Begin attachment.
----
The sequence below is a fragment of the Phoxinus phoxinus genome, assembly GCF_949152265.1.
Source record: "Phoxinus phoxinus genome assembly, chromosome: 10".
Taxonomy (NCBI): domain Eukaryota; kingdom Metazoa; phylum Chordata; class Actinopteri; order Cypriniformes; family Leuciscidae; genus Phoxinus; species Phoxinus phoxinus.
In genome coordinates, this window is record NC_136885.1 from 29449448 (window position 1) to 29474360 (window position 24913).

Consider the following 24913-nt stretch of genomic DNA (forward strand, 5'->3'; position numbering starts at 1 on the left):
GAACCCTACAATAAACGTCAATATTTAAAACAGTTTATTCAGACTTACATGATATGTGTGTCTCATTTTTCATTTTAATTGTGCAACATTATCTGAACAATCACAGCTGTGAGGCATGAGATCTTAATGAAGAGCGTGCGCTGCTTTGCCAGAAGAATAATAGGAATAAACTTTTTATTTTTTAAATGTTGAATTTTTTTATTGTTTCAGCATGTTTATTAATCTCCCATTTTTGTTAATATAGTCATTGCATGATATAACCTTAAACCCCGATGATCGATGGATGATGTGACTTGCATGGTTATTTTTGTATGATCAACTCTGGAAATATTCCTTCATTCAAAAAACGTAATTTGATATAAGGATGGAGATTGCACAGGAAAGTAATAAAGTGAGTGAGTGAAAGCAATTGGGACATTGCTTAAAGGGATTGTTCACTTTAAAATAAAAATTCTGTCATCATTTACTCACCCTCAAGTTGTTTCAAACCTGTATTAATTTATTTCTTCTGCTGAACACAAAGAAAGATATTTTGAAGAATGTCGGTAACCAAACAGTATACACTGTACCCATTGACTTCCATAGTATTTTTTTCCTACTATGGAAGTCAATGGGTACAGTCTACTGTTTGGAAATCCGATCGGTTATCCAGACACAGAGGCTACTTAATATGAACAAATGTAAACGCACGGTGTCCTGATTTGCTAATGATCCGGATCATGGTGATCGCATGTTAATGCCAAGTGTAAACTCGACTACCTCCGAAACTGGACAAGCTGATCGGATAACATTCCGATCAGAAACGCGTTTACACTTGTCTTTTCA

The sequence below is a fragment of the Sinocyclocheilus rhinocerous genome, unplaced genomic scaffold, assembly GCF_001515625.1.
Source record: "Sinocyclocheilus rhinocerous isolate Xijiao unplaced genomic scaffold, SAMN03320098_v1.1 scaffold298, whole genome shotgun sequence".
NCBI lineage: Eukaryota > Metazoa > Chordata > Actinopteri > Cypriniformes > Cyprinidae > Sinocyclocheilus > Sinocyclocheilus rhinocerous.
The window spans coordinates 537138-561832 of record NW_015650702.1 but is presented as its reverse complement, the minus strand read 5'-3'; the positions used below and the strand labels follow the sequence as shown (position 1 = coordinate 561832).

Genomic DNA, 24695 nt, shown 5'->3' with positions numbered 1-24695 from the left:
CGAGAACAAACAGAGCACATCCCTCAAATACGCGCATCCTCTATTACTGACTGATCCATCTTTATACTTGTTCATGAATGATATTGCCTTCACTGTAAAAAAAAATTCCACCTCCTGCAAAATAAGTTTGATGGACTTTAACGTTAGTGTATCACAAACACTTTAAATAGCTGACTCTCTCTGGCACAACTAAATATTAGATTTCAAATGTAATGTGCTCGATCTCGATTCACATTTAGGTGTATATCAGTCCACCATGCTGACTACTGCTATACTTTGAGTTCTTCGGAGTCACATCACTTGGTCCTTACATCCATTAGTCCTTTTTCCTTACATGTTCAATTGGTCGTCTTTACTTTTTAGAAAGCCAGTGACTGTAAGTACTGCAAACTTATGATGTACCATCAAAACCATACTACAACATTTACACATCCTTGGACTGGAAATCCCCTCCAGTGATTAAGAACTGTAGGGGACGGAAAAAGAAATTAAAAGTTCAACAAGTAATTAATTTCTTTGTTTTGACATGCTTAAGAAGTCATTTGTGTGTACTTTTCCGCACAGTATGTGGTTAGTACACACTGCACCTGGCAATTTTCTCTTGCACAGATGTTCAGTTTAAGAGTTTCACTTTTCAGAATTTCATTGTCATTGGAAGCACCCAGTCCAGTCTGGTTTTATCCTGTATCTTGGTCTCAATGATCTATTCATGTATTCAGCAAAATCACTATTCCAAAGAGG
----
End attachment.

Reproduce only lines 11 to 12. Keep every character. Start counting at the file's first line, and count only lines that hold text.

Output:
Genomic DNA, 24695 nt, shown 5'->3' with positions numbered 1-24695 from the left:
CGAGAACAAACAGAGCACATCCCTCAAATACGCGCATCCTCTATTACTGACTGATCCATCTTTATACTTGTTCATGAATGATATTGCCTTCACTGTAAAAAAAAATTCCACCTCCTGCAAAATAAGTTTGATGGACTTTAACGTTAGTGTATCACAAACACTTTAAATAGCTGACTCTCTCTGGCACAACTAAATATTAGATTTCAAATGTAATGTGCTCGATCTCGATTCACATTTAGGTGTATATCAGTCCACCATGCTGACTACTGCTATACTTTGAGTTCTTCGGAGTCACATCACTTGGTCCTTACATCCATTAGTCCTTTTTCCTTACATGTTCAATTGGTCGTCTTTACTTTTTAGAAAGCCAGTGACTGTAAGTACTGCAAACTTATGATGTACCATCAAAACCATACTACAACATTTACACATCCTTGGACTGGAAATCCCCTCCAGTGATTAAGAACTGTAGGGGACGGAAAAAGAAATTAAAAGTTCAACAAGTAATTAATTTCTTTGTTTTGACATGCTTAAGAAGTCATTTGTGTGTACTTTTCCGCACAGTATGTGGTTAGTACACACTGCACCTGGCAATTTTCTCTTGCACAGATGTTCAGTTTAAGAGTTTCACTTTTCAGAATTTCATTGTCATTGGAAGCACCCAGTCCAGTCTGGTTTTATCCTGTATCTTGGTCTCAATGATCTATTCATGTATTCAGCAAAATCACTATTCCAAAGAGG